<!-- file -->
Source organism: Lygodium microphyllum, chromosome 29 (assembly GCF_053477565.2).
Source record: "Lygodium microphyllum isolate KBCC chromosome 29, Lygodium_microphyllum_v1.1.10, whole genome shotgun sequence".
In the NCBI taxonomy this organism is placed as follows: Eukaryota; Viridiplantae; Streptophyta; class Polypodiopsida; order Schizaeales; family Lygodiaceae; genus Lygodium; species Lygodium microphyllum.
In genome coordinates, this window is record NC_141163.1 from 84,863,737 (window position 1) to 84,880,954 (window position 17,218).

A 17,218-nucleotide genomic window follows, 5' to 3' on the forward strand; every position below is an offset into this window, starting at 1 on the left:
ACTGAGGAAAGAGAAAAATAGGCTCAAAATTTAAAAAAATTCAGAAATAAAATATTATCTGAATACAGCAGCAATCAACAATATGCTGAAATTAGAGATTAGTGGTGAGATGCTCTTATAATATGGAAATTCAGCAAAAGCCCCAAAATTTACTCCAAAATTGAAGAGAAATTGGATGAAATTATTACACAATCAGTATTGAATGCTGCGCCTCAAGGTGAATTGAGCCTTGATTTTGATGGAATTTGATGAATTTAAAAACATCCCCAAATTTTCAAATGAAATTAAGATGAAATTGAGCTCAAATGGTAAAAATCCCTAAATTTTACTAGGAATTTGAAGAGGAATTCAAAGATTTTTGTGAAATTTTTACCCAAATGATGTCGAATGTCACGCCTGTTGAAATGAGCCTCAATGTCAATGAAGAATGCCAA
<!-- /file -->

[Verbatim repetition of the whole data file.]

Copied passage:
Source organism: Lygodium microphyllum, chromosome 29 (assembly GCF_053477565.2).
Source record: "Lygodium microphyllum isolate KBCC chromosome 29, Lygodium_microphyllum_v1.1.10, whole genome shotgun sequence".
In the NCBI taxonomy this organism is placed as follows: Eukaryota; Viridiplantae; Streptophyta; class Polypodiopsida; order Schizaeales; family Lygodiaceae; genus Lygodium; species Lygodium microphyllum.
In genome coordinates, this window is record NC_141163.1 from 84,863,737 (window position 1) to 84,880,954 (window position 17,218).

A 17,218-nucleotide genomic window follows, 5' to 3' on the forward strand; every position below is an offset into this window, starting at 1 on the left:
ACTGAGGAAAGAGAAAAATAGGCTCAAAATTTAAAAAAATTCAGAAATAAAATATTATCTGAATACAGCAGCAATCAACAATATGCTGAAATTAGAGATTAGTGGTGAGATGCTCTTATAATATGGAAATTCAGCAAAAGCCCCAAAATTTACTCCAAAATTGAAGAGAAATTGGATGAAATTATTACACAATCAGTATTGAATGCTGCGCCTCAAGGTGAATTGAGCCTTGATTTTGATGGAATTTGATGAATTTAAAAACATCCCCAAATTTTCAAATGAAATTAAGATGAAATTGAGCTCAAATGGTAAAAATCCCTAAATTTTACTAGGAATTTGAAGAGGAATTCAAAGATTTTTGTGAAATTTTTACCCAAATGATGTCGAATGTCACGCCTGTTGAAATGAGCCTCAATGTCAATGAAGAATGCCAA